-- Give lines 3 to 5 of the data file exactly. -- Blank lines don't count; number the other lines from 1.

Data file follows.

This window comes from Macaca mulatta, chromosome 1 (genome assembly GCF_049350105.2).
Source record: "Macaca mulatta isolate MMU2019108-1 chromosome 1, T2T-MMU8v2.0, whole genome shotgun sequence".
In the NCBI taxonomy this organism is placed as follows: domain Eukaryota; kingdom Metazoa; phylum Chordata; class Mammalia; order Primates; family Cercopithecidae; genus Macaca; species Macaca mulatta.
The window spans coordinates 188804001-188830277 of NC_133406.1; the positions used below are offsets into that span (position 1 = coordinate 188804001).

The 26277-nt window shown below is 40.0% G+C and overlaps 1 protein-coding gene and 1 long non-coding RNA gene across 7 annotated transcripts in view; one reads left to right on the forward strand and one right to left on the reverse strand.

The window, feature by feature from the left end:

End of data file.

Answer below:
In the NCBI taxonomy this organism is placed as follows: domain Eukaryota; kingdom Metazoa; phylum Chordata; class Mammalia; order Primates; family Cercopithecidae; genus Macaca; species Macaca mulatta.
The window spans coordinates 188804001-188830277 of NC_133406.1; the positions used below are offsets into that span (position 1 = coordinate 188804001).

The 26277-nt window shown below is 40.0% G+C and overlaps 1 protein-coding gene and 1 long non-coding RNA gene across 7 annotated transcripts in view; one reads left to right on the forward strand and one right to left on the reverse strand.